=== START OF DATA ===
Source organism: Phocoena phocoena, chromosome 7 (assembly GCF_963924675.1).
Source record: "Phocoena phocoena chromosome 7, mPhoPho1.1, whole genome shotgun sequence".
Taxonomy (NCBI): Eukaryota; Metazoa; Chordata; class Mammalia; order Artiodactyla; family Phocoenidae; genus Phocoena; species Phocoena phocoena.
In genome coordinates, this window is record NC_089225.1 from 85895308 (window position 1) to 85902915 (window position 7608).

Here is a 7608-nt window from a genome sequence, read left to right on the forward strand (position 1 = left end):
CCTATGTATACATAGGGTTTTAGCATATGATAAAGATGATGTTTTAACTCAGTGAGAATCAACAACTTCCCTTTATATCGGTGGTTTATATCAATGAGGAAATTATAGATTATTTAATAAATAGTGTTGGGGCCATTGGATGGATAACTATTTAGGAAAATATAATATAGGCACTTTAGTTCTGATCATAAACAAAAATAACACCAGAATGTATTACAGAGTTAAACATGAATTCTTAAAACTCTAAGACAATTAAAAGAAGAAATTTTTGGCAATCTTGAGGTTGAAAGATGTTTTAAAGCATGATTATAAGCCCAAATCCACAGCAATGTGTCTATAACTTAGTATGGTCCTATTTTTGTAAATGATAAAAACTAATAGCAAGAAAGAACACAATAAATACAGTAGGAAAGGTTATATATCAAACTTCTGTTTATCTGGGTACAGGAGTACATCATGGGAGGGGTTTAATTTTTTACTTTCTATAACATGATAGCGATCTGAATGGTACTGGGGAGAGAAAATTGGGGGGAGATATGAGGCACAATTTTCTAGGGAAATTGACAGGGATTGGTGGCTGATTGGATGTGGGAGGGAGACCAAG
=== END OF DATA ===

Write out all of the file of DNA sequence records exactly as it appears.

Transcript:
Source organism: Phocoena phocoena, chromosome 7 (assembly GCF_963924675.1).
Source record: "Phocoena phocoena chromosome 7, mPhoPho1.1, whole genome shotgun sequence".
Taxonomy (NCBI): Eukaryota; Metazoa; Chordata; class Mammalia; order Artiodactyla; family Phocoenidae; genus Phocoena; species Phocoena phocoena.
In genome coordinates, this window is record NC_089225.1 from 85895308 (window position 1) to 85902915 (window position 7608).

Here is a 7608-nt window from a genome sequence, read left to right on the forward strand (position 1 = left end):
CCTATGTATACATAGGGTTTTAGCATATGATAAAGATGATGTTTTAACTCAGTGAGAATCAACAACTTCCCTTTATATCGGTGGTTTATATCAATGAGGAAATTATAGATTATTTAATAAATAGTGTTGGGGCCATTGGATGGATAACTATTTAGGAAAATATAATATAGGCACTTTAGTTCTGATCATAAACAAAAATAACACCAGAATGTATTACAGAGTTAAACATGAATTCTTAAAACTCTAAGACAATTAAAAGAAGAAATTTTTGGCAATCTTGAGGTTGAAAGATGTTTTAAAGCATGATTATAAGCCCAAATCCACAGCAATGTGTCTATAACTTAGTATGGTCCTATTTTTGTAAATGATAAAAACTAATAGCAAGAAAGAACACAATAAATACAGTAGGAAAGGTTATATATCAAACTTCTGTTTATCTGGGTACAGGAGTACATCATGGGAGGGGTTTAATTTTTTACTTTCTATAACATGATAGCGATCTGAATGGTACTGGGGAGAGAAAATTGGGGGGAGATATGAGGCACAATTTTCTAGGGAAATTGACAGGGATTGGTGGCTGATTGGATGTGGGAGGGAGACCAAG